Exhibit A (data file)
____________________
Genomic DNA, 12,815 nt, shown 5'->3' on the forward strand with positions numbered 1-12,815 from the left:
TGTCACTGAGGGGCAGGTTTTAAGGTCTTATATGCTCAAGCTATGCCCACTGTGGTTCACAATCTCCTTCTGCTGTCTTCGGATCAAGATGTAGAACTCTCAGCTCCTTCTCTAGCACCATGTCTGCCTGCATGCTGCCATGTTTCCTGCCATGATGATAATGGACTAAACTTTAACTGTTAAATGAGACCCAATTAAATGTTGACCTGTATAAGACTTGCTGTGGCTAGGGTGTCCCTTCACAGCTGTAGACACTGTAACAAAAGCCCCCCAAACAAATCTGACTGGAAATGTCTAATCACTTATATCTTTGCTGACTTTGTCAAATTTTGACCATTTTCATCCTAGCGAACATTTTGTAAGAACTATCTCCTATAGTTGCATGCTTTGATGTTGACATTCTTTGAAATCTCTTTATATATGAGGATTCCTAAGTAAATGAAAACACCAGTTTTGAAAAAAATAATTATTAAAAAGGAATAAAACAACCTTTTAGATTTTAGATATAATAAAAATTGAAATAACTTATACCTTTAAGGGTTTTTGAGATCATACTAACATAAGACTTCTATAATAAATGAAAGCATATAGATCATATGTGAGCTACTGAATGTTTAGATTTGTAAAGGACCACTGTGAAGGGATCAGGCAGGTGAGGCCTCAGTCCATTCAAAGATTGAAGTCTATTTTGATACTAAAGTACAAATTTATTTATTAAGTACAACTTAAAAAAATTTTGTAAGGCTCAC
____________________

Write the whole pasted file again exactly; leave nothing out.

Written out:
Genomic DNA, 12,815 nt, shown 5'->3' on the forward strand with positions numbered 1-12,815 from the left:
TGTCACTGAGGGGCAGGTTTTAAGGTCTTATATGCTCAAGCTATGCCCACTGTGGTTCACAATCTCCTTCTGCTGTCTTCGGATCAAGATGTAGAACTCTCAGCTCCTTCTCTAGCACCATGTCTGCCTGCATGCTGCCATGTTTCCTGCCATGATGATAATGGACTAAACTTTAACTGTTAAATGAGACCCAATTAAATGTTGACCTGTATAAGACTTGCTGTGGCTAGGGTGTCCCTTCACAGCTGTAGACACTGTAACAAAAGCCCCCCAAACAAATCTGACTGGAAATGTCTAATCACTTATATCTTTGCTGACTTTGTCAAATTTTGACCATTTTCATCCTAGCGAACATTTTGTAAGAACTATCTCCTATAGTTGCATGCTTTGATGTTGACATTCTTTGAAATCTCTTTATATATGAGGATTCCTAAGTAAATGAAAACACCAGTTTTGAAAAAAATAATTATTAAAAAGGAATAAAACAACCTTTTAGATTTTAGATATAATAAAAATTGAAATAACTTATACCTTTAAGGGTTTTTGAGATCATACTAACATAAGACTTCTATAATAAATGAAAGCATATAGATCATATGTGAGCTACTGAATGTTTAGATTTGTAAAGGACCACTGTGAAGGGATCAGGCAGGTGAGGCCTCAGTCCATTCAAAGATTGAAGTCTATTTTGATACTAAAGTACAAATTTATTTATTAAGTACAACTTAAAAAAATTTTGTAAGGCTCAC